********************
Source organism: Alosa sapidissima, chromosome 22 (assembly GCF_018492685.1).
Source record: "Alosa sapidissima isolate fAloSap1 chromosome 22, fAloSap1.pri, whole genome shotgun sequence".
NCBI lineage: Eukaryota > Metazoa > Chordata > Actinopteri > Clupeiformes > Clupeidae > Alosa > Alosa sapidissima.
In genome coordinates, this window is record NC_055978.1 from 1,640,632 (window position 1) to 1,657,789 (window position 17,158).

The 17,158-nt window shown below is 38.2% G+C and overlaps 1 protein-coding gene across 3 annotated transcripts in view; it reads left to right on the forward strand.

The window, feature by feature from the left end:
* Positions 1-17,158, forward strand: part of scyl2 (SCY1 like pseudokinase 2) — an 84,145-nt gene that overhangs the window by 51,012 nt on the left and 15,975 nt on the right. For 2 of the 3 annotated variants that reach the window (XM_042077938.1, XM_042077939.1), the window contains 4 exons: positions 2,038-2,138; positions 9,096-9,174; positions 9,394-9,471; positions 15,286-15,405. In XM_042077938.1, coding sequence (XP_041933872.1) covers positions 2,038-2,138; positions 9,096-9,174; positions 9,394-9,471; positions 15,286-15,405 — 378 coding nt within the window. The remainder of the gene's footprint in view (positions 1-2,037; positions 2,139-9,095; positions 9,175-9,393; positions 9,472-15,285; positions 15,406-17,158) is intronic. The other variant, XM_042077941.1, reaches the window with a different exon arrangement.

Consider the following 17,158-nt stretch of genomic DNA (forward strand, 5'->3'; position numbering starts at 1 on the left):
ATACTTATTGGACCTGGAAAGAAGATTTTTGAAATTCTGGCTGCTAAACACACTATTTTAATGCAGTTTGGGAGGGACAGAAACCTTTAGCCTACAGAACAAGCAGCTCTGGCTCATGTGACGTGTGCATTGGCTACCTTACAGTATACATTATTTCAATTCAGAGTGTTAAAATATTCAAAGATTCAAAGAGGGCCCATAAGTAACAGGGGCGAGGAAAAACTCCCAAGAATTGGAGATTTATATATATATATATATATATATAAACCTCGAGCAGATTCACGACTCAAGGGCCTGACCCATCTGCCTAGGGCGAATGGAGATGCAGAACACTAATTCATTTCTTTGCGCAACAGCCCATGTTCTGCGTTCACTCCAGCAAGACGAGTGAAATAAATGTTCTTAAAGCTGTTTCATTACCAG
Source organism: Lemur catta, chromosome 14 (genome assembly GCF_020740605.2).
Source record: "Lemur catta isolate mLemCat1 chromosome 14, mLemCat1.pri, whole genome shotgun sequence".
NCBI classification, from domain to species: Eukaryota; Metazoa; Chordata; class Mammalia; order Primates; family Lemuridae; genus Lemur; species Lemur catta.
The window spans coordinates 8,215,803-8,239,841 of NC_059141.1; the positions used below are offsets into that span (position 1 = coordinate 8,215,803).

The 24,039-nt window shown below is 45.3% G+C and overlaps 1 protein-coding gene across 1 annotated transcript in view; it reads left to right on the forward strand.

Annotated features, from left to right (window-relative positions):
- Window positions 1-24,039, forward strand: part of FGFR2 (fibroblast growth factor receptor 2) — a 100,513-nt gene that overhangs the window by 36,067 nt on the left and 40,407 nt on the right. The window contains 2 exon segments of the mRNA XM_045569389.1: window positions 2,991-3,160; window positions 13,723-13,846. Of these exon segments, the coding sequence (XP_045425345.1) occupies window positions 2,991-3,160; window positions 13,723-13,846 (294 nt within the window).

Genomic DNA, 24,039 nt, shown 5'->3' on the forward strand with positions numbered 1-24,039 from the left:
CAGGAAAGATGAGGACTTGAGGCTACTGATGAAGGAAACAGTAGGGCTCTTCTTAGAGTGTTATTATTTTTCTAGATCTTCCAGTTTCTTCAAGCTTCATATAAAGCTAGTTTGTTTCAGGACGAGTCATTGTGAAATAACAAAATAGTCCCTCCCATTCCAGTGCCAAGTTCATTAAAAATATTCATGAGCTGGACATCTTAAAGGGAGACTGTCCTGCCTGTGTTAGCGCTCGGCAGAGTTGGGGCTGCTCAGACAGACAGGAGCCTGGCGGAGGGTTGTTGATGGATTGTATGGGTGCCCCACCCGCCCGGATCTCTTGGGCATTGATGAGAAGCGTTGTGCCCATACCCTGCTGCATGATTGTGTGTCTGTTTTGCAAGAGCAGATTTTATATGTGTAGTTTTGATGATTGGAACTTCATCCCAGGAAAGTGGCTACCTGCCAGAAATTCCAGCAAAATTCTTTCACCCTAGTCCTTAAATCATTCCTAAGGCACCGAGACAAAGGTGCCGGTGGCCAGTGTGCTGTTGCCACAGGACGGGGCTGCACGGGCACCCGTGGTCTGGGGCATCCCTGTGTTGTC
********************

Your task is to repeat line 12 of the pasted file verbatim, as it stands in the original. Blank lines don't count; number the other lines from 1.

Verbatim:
NCBI classification, from domain to species: Eukaryota; Metazoa; Chordata; class Mammalia; order Primates; family Lemuridae; genus Lemur; species Lemur catta.